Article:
• Topsham
  • Andrews
  • Hanscom
  • North Truro
  • Otis
  • Westover Air Reserve Base
  • I. Sawyer
  • Selfridge
  • Wurtsmith
  • Duluth Air National Guard Base
  • Greenville
  • Keesler
  • Richards-Gebaur Air Station
  • Whiteman
  • Glasgow
  • Malmstrom
  • Miles City Air Station
  • Offutt
  • Nellis
  • Stead
  • Portsmouth (Pease)
  • Gibbsboro Air Station
  • Mcguire
  • Holloman
  • Kirtland
  • Griffiss
  • Hancock Field Air National Guard Base (Syracuse Air Station)
  • Mitchel
  • Plattsburgh
  • Sampson
  • Stewart
  • Grand Forks
  • Minot
  • Lockbourne  (Rickenbacker Air National Guard Base)
  • Newark
  • Wright-Patterson
  • Altus
  • Clinton-Sherman
  • Tinker
  • Benton Air Station
  • Olmsted (Harrisburg Air National Guard Base)
  • Quonset Point Air National Guard Station
  • Charleston
  • Ellsworth
  • Arnold
  • Amarillo
  • Bergstrom
  • Brooks
  • Carswell
  • Kelly Field)
  • Lackland
  • Laredo
  • Laughlin
  • Perrin
  • Randolph
  • Sheppard
  • Webb (AKA Big Spring)
  • Hill AF Base
  • Ethan Allen (Burlington Air National Guard)
  • Langley
  • Fairchild
  • Larson (AKA Moses Lake Army)
  • Mcchord
  • Othello Air Station
  • Truax Field Air National Guard Base
  • Francis E. Warren
Which Air Force Positions Risked Toxic Exposure?

Many veterans faced at least some toxic exposure due to the widespread use of toxins at air stations. Air force vets and civilian contractors working as construction workers, electricians, pipe fitters, maintenance staff, or boiler men were at a particularly high risk. Other positions at high risk include the following:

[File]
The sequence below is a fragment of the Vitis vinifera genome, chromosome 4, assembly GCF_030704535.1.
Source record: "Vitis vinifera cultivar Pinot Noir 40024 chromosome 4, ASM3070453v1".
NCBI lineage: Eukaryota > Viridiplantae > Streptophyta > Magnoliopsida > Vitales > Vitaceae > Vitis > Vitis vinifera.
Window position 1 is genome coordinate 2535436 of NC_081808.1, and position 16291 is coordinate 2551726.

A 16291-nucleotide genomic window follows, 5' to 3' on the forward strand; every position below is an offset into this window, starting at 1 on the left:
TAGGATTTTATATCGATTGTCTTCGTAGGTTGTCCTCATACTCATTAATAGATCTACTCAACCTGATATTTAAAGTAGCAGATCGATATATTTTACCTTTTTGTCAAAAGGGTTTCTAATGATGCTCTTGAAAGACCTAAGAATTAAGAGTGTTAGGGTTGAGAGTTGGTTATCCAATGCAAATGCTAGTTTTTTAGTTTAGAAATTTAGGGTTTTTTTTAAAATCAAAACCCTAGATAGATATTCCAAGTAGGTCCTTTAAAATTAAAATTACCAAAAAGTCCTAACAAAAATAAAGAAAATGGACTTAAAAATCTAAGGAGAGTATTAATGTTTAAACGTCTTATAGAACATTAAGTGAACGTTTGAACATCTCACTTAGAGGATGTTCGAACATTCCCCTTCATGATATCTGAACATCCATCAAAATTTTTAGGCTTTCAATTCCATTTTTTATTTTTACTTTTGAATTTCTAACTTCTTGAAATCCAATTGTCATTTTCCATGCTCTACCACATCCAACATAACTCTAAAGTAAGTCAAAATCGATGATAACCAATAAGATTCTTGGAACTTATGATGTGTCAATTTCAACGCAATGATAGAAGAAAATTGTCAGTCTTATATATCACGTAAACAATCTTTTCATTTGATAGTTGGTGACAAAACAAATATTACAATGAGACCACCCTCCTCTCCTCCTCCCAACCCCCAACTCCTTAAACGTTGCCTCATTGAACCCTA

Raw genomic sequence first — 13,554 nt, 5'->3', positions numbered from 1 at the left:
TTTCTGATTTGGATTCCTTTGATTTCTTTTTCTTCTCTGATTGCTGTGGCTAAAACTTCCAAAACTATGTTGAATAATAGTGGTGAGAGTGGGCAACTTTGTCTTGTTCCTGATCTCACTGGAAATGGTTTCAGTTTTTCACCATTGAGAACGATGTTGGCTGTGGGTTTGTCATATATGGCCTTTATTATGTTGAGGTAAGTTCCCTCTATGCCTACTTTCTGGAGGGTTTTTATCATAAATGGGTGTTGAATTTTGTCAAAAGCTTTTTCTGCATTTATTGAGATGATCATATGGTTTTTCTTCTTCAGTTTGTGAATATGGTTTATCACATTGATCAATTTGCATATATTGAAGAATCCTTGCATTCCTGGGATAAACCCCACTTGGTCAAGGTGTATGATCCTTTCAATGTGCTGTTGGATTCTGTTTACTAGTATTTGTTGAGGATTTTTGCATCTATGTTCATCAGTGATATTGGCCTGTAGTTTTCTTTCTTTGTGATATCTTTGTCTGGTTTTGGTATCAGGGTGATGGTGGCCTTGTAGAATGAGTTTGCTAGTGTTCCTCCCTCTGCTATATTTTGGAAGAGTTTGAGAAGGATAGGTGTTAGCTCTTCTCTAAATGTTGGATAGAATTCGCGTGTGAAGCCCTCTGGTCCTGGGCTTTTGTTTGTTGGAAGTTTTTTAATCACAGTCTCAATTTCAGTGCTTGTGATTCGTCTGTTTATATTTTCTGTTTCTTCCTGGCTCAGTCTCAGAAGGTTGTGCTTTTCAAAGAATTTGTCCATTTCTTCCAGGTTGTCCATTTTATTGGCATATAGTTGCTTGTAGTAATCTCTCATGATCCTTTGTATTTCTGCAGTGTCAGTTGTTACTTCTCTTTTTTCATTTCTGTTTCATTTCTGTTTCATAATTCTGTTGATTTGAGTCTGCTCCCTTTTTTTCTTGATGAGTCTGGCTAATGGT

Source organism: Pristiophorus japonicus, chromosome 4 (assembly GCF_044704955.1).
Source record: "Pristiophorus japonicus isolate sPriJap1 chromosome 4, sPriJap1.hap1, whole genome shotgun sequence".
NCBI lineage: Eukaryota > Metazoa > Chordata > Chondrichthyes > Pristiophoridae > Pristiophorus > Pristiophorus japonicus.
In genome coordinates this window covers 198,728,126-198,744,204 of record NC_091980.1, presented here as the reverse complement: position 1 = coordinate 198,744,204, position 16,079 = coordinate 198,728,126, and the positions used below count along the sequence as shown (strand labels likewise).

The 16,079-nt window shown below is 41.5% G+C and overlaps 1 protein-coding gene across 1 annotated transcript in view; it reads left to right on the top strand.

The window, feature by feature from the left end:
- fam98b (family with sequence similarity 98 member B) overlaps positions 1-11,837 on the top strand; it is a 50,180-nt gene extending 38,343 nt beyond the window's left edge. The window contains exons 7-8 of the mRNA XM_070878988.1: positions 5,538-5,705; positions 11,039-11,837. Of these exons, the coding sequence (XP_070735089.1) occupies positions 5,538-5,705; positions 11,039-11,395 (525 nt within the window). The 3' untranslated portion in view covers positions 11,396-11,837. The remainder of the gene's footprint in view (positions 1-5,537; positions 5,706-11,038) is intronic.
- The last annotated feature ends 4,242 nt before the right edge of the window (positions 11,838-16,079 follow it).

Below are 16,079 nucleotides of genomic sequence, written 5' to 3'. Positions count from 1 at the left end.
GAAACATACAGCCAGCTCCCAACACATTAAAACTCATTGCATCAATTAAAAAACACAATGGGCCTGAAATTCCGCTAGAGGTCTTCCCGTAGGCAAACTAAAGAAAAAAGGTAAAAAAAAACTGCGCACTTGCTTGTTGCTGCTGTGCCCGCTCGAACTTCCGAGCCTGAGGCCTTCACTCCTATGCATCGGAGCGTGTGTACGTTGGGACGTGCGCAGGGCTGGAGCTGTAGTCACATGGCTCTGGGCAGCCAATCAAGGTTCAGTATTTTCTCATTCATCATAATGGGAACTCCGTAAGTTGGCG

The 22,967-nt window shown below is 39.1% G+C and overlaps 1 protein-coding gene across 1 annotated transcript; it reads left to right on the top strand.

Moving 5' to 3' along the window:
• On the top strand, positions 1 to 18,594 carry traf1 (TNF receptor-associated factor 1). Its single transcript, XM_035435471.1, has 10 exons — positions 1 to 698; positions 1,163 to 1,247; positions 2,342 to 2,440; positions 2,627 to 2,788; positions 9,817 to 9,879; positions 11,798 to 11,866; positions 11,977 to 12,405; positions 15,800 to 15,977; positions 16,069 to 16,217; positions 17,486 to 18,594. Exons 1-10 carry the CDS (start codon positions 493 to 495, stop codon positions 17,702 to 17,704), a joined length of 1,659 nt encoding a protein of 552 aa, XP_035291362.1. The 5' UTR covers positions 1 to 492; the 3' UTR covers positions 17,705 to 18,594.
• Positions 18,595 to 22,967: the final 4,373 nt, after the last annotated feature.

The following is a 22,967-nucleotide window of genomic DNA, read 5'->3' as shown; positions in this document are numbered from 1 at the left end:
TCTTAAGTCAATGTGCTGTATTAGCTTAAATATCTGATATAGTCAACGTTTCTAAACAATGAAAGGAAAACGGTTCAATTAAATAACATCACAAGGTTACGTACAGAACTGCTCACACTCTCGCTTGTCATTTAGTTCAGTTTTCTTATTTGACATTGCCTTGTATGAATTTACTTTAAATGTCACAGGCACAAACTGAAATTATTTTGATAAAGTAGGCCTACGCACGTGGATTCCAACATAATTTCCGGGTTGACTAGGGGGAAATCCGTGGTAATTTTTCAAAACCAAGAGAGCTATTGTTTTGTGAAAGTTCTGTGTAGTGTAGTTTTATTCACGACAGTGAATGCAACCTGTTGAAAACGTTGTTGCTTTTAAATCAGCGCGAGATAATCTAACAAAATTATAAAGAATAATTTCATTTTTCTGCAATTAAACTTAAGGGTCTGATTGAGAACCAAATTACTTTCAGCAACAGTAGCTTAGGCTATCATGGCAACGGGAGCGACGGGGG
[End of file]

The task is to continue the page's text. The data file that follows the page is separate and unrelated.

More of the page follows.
• Aircraft electricians
  • Aircraft mechanics
  • Boiler workers
  • Construction Workers
  • Firefighters
  • Vehicle mechanics
  • Welders

Asbestos was used in many  aircraft applications where heat-resistant materials were preferred or necessary, including in the electrical insulation, engine heat shields, gaskets and brake pads. Asbestos was found in the following areas of an aircraft:

  • Brakes
  • Cargo bay insulation
  • Cockpit heating systems
  • Electrical wiring insulation
  • Engine heat shields
  • Gaskets
  • Valves
Can I file a lawsuit if I’ve been Exposed to Toxins at an air base?

Any veteran or family member who fall ill years after exposure to a toxin on a military base can come forward and contact an attorney to discuss legal action. VA disability claims are available for victims, and if the settlement package does not meet your needs for future financial stability, you may chose to file a personal injury lawsuit to recover damages and losses. 

Can I file for VA Disability and file a lawsuit simultaneously?

Yes, you can pursue both options simultaneously to maximize your potential compensation. However, it’s important to coordinate the efforts to ensure the best outcomes.

How long is the legal process when filing a VA Cancer lawsuit?

After a confirmed diagnosis of an occupational lung disease due to time spent around toxic materials during your Air Force service, you should contact an asbestos lawyer to begin the process. Our firm has the resources to expedite these kinds of VA claims, and we have proven results in this type of litigation. Your service history and medical records will be reviewed and we can begin building your case.